This is the most accurate and true meaning of how my disability was originated, how Cavendish seems to be busy with the science he discovered before anyone else, how things have studied over time from psychologists, how Leo got used to the green straws and more. I know I can't wait for the movie called "Rain Man" perhaps. I would've gotten to the National Autism Society... literally, it took me two months to read initially. I know April is Autism Awareness Month, and I'm pretty felt so much emotional about life. Autism is just what it is... I'm already a part of the Autism Spectrum Navigators for the past year of my life, and I'm proud of myself, even if things don't seem to go right as I would've done it a while back. I highly recommend this book for those who need the real truth about my disability.

WVMLlibrarianCathy Jan 05, 2016

A very interesting and well written book on the current state and history of autism. But this book is even more than this; it explores society's approach to differences in people, as well as its values regarding equality and education.

Dec 30, 2015

A very fascinating book that dispels many myths about autism. For parents and caregivers of autistic children who are hard pressed for time I'd rather recommend more helpful books like More than words and Talkability. Those were the books that helped me to teach my autistic grandson to communicate and to progress.

Dec 03, 2015

An interesting history of the slow dawning of understanding of the autism spectrum over the last 100 years. As the book explains, well past the turn of the 20th century psychiatric diagnoses routinely missed those with mild symptoms (now known as Asperger's syndrome) and committed most severe cases to institutions for life. Now all degrees of autism are much better understood and accommodations and acceptance, similar to what are afforded those with other disabilities, seem to offer the best chance for a positive outcome in terms of quality of life.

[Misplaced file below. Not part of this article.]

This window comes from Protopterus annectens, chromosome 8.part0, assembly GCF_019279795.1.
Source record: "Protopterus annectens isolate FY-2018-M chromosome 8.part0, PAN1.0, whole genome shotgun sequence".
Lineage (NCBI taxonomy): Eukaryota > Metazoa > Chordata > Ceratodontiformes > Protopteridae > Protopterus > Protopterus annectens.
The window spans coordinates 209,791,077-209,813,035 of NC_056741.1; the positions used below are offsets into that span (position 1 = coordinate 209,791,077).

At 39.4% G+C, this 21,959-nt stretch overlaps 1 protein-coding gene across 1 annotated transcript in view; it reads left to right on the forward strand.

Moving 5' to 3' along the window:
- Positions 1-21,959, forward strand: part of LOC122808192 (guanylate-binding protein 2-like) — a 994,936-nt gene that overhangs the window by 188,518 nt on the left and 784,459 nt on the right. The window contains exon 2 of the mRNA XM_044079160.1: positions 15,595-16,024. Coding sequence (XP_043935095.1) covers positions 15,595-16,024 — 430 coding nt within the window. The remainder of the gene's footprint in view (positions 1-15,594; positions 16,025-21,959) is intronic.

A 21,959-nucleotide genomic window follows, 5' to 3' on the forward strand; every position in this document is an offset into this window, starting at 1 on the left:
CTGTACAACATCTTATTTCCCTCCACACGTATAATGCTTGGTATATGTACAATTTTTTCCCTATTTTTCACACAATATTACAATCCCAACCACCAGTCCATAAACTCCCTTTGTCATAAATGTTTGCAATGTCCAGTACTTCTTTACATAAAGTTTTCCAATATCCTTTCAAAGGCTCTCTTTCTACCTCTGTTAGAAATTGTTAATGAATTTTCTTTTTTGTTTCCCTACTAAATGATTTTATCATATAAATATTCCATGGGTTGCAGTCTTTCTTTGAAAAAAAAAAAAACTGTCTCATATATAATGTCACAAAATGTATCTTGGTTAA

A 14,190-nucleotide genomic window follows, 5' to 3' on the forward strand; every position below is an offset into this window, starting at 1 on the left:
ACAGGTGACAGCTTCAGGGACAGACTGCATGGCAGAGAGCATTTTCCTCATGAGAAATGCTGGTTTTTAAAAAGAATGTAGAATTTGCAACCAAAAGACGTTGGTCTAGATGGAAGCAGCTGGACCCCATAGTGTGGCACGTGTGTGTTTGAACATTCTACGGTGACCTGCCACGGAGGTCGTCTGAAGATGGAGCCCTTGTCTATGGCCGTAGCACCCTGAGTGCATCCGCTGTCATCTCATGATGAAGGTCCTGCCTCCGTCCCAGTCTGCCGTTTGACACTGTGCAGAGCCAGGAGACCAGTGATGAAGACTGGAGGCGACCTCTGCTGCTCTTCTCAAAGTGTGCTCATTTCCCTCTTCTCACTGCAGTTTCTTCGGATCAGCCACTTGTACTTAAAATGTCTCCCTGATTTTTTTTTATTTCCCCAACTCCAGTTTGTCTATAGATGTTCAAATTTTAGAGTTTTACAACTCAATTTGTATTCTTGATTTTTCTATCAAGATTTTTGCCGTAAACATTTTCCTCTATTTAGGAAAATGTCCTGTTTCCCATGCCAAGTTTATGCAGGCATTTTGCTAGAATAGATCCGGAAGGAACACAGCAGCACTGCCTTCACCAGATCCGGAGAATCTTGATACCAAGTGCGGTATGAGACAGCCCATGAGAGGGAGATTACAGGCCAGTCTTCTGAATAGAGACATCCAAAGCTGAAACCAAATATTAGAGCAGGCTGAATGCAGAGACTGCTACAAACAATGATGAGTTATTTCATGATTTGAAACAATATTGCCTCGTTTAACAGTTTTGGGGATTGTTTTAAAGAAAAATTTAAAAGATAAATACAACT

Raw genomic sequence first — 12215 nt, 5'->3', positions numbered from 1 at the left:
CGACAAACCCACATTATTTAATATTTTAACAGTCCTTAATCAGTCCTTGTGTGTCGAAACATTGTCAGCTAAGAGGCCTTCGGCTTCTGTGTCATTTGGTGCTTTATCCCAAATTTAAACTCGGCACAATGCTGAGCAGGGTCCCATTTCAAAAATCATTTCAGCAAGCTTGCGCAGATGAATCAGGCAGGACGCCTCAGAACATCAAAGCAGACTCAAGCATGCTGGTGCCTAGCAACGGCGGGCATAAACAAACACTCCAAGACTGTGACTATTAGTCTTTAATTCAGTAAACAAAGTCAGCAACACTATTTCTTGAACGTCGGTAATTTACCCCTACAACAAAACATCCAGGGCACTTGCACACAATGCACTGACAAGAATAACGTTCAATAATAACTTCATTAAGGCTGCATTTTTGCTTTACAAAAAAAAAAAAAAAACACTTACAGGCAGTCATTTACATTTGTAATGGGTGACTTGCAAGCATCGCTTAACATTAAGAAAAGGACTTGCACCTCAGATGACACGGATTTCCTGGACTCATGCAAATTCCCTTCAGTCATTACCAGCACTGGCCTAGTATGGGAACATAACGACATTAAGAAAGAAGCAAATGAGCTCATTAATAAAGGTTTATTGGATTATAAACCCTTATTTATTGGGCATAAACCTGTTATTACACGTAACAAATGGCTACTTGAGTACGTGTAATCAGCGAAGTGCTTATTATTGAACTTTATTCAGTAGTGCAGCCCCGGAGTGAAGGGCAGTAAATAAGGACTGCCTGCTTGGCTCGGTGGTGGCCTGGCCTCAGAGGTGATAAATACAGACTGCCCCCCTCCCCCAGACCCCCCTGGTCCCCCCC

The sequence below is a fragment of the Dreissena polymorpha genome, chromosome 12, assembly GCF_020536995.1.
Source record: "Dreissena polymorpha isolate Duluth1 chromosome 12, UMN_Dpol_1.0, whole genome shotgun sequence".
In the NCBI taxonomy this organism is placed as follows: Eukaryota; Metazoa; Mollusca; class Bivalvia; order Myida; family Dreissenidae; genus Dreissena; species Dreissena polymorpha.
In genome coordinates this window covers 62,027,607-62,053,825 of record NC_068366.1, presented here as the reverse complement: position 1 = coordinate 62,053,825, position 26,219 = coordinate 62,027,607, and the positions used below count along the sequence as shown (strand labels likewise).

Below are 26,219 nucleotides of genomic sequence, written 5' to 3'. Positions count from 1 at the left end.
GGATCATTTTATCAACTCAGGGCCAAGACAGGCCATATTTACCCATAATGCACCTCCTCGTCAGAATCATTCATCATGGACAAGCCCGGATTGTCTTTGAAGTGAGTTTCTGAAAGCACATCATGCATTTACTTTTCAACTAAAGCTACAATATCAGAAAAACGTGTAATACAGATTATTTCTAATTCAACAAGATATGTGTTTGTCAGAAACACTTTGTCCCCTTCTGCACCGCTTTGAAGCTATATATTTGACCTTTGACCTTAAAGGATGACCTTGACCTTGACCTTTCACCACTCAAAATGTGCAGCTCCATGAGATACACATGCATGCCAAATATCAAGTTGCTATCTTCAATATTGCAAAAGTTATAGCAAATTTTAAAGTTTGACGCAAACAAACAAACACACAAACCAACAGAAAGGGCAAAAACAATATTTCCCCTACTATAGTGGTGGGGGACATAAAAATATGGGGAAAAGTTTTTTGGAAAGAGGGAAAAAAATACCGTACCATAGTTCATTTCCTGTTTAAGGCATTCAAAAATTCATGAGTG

The book relates many stories of individuals who either have autism or try to help those who do, and also describes historic milestones in its study. Perhaps the most striking example given is the "Autism Wars" of the 1990s in which pseudoscientific claims blaming autism on childhood vaccines ended up doing much more harm than good as it led to near hysteria among parents. But the book quickly dispatches any claim of a causal link, making the simple observation that autism often manifests around age 2, which happens to coincide with vaccine treatments. An engaging read and a positive step toward understanding the full spectrum of autism, which is a hereditary condition with no cure but like other handicaps can be overcome, and even has some positive aspects, leading some to celebrate their "neurodiversity."

Nov 19, 2015

"Neurotribes" is a medical history that examines how autism was diagnosed and treated in the past and how those events lead to our culture's current views of autism. If you liked "The Immortal Life of Henrietta Lacks" then "Neurotribes" will be right up your alley. Although some of the true stories contained in this book are very sad, the ending leaves the reader with a sense of hope. The touching final chapters paint a picture that acceptance of people with all kinds of abilities is common sense and where we are headed as a society.

LPL_DirectorBrad Sep 09, 2015

This book is a tremendously readable work on autism. Silberman conducts groundbreaking research on the perception of autism through history. Completely fascinating and a crucial book about better understanding the many different ways the human mind works.


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Oct 14, 2016


Forward by Oliver Sacks ix
Introduction: Beyond the Geek Syndrome 1

1. The Wizard of Clapham Common 19
2. The Boy Who Loves Green Straws 44
3. What Sister Viktorine Knew 82
4. Fascinating Peculiarities 140
5. The Invention of Toxic Parenting 187
6. Princes of the Air 223
7. Fighting the Monster 261
8. Nature's Smudged Lines 335
9. The Rain Man Effect 354
10. Pandora's Box 381
11. In Autistic Space 424
12. Building /The Enterprise/: Designs for
a Neurodiverse World 469

Epilogue: The Mayor of Kensington 475
Acknowledgements 479
Notes 481
Index 517